Chapter  7: Human Experimentation

Section 4. Reading

Title: Judging the Past: The Case of the Human Radiation Experiments

Author: Allen Buchanan

Publication Information: Hastings Center Report, Vol. 26, no.3 (1996):25-30  


Allen Buchanan disapproves the reasons that people often give about not
judging the past actions of individuals or organizations. Such reasons
are cultural ethical relativism, culturally induced ignorance, and
informed consent by the victims. Buchanan looks at the human radiation
experiments of late 1940s and early 1950s and believes that it was
unethical then and it is unethical today. Clinton Administration formed
a committee, which also found that the sponsors of these radiation
experiments could not justify the “national security exception”, the
reason they used for conducting these experiments. Buchanan, in her
article “Judging the Past”, stresses that we can and we should make
retrospective moral judgments that can also deter future wrong doings.
The judgment remains valid despite the passage of time.  

The cultural relativism speculates that retrospective moral judgment is
invalid if we apply it across different cultures. It makes us believe
that as long as someone is not doing wrong in the context of his or own
cultural norms, it is right. In other words, we cannot apply our ethical
standards to other cultures that do not share our “values”. Buchanan
says that we should be entitled to human rights “simply by virtue of our
humanity”.  It does not matter which culture we belong to and when and
where we live. Buchanan takes the example of Bosnia, where Bosnian Serbs
allegedly killed Muslim prisoners. She points out that in this case, we
do not question whether the cultural values of Bosnian Serbs condemn
such killings or not. Most of us simply believe that such killings were
wrong and violations of human rights of those killed. Hence, the fact
about human rights being free of any cultural associations invalidates
the position that cultural relativism presents about retrospective moral

Buchanan writes that the human radiation experiments that took place at
Fernando School violated the human rights of the physically challenged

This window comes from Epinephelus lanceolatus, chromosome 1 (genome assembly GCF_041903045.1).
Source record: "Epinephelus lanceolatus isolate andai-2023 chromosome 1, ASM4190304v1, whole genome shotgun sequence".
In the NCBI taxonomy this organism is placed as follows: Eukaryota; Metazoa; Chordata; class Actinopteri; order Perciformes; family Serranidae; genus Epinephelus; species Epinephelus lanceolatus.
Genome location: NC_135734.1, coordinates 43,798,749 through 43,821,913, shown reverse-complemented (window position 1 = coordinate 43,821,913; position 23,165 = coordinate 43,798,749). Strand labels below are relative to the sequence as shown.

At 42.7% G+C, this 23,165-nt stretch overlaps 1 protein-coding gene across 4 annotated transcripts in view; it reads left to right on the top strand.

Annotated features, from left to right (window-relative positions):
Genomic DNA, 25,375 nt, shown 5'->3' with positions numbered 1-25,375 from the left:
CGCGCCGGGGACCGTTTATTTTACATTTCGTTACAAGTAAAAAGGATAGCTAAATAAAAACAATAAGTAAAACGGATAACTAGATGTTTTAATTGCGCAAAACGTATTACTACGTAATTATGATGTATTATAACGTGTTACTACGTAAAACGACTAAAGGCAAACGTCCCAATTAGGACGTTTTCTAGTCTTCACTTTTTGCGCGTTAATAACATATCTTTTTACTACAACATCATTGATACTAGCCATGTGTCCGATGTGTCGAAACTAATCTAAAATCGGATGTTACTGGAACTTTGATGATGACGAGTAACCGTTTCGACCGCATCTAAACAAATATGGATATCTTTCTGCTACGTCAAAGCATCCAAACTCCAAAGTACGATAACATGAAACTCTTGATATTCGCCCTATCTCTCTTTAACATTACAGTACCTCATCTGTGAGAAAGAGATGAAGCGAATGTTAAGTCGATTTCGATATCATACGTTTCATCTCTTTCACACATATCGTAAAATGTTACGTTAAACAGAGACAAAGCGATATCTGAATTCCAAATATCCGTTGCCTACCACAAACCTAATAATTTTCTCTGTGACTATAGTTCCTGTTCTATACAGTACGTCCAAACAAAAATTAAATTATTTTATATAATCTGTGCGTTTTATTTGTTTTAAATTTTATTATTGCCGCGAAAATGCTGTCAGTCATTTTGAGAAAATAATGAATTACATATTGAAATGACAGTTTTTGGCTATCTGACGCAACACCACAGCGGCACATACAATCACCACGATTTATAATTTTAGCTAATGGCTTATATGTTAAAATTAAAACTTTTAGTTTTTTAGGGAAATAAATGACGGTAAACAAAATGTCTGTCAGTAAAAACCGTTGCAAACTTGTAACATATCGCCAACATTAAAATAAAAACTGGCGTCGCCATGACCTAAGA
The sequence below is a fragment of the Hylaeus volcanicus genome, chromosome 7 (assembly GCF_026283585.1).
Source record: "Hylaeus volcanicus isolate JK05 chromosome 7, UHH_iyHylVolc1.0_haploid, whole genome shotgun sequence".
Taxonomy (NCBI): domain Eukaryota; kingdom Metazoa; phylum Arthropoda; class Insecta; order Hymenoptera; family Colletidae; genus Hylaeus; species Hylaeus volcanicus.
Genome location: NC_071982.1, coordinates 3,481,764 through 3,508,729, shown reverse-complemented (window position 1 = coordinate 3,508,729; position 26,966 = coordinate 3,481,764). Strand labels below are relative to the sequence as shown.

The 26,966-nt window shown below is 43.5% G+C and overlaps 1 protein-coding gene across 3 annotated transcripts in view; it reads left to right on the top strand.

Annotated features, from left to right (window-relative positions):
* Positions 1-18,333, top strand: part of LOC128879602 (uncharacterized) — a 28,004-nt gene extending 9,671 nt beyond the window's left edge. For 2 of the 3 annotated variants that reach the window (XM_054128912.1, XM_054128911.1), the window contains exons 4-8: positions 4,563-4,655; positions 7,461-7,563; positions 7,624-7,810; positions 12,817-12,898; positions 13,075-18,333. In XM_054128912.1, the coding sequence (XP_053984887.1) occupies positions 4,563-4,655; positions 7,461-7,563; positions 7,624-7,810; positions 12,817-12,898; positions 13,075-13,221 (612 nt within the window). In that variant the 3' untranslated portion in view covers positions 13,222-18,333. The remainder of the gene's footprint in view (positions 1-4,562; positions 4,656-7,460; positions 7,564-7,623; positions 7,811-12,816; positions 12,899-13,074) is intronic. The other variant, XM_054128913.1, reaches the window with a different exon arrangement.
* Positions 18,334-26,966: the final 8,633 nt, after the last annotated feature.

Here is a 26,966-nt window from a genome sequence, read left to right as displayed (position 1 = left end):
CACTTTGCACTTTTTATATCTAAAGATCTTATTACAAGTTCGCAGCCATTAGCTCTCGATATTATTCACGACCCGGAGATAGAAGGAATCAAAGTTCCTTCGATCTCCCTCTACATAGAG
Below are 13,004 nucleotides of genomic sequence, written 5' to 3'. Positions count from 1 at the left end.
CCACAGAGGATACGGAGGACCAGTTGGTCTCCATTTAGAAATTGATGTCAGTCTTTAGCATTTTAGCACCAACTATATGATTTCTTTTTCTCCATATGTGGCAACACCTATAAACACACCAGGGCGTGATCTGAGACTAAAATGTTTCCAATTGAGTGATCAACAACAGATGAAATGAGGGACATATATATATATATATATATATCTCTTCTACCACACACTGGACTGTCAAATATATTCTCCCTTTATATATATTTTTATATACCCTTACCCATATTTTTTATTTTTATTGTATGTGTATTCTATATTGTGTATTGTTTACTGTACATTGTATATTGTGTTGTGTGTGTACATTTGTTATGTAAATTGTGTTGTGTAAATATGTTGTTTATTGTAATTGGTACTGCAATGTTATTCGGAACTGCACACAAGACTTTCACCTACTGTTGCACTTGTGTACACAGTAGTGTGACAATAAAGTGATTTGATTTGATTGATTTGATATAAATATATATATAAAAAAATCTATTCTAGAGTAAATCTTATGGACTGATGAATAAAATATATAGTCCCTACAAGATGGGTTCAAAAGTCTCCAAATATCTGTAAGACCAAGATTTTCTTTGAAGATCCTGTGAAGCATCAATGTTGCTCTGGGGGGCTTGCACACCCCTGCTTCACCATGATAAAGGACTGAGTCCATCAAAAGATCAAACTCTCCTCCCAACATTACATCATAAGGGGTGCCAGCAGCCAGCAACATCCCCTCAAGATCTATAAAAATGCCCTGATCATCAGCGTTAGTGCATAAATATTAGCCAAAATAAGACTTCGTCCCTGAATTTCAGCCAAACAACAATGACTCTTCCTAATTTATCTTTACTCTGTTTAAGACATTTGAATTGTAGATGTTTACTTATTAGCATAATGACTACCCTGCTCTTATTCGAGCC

and powerless children. The sponsors of these radiation experiments
violated the very basic and general moral principles. They deceived and
exploited the most vulnerable lot. They harmed them without their
consent. The “national security exception” was just a mean to avoid
legal liability and public outrage. Buchanan stresses that even if the
“national security exception” were true, it is too little to let this
cultural difference “provide a valid excuse” for those who approved and
conducted those experiments.  Sometimes, we see Culturally Induced
Ignorance as a factor invalidating the retrospective judgments. Given
the technology and knowledge of physicians in 1940s and 50s who
performed the radiation experiments, they might have believed that there
was a minimal risk on the subjects from such experiments. Considering
this culturally induced ignorance of relevance facts, we might conclude
that their “ignorance was not culpable”.  However, Buchanan points out
the committee that investigated these radiation experiments did not find
any factual error - culturally induced or otherwise. In human radiation
experiments conducted at the University of Rochester and University of
California, subjects received plutonium injections. Even if the physical
risk from these injections was minimum, Buchanan stresses that they
treated the subjects wrongly nevertheless and there was not any
therapeutic benefit from these experiments. She finds the physicians
blameworthy for conducting experiments without any benefit to the

 One “plausible” argument that goes in favor of those who conducted the
radiation experiments is that the informed consent was not an accepted
standard in those days. Today’s informed consent laws and principles are
different and complex from 50 years ago. We may not be able to judge the
conducts of the physicians from the past with today’s laws and
principles of informed consents. Buchanan, however, finds bare consent
sought in all cases of radiation experiments that she studied. She hence
argues that an accepted standard for consent becomes irrelevant. In the
conclusion, Buchanan warns us that we should not fall into the trap of
thinking that suggests that we should rather focus on the future
prevention of such wrong doings than judging the past wrong doings. She
finds these two things interrelated and argues that effective prevention
action must include the accountability of all acting individuals so
people do not go blameless under the cover of institutions. If people
know that they will be judged of their past, present, and future
actions, they will act more responsibly.
Summary: Hita Gurung (QCC,2003)

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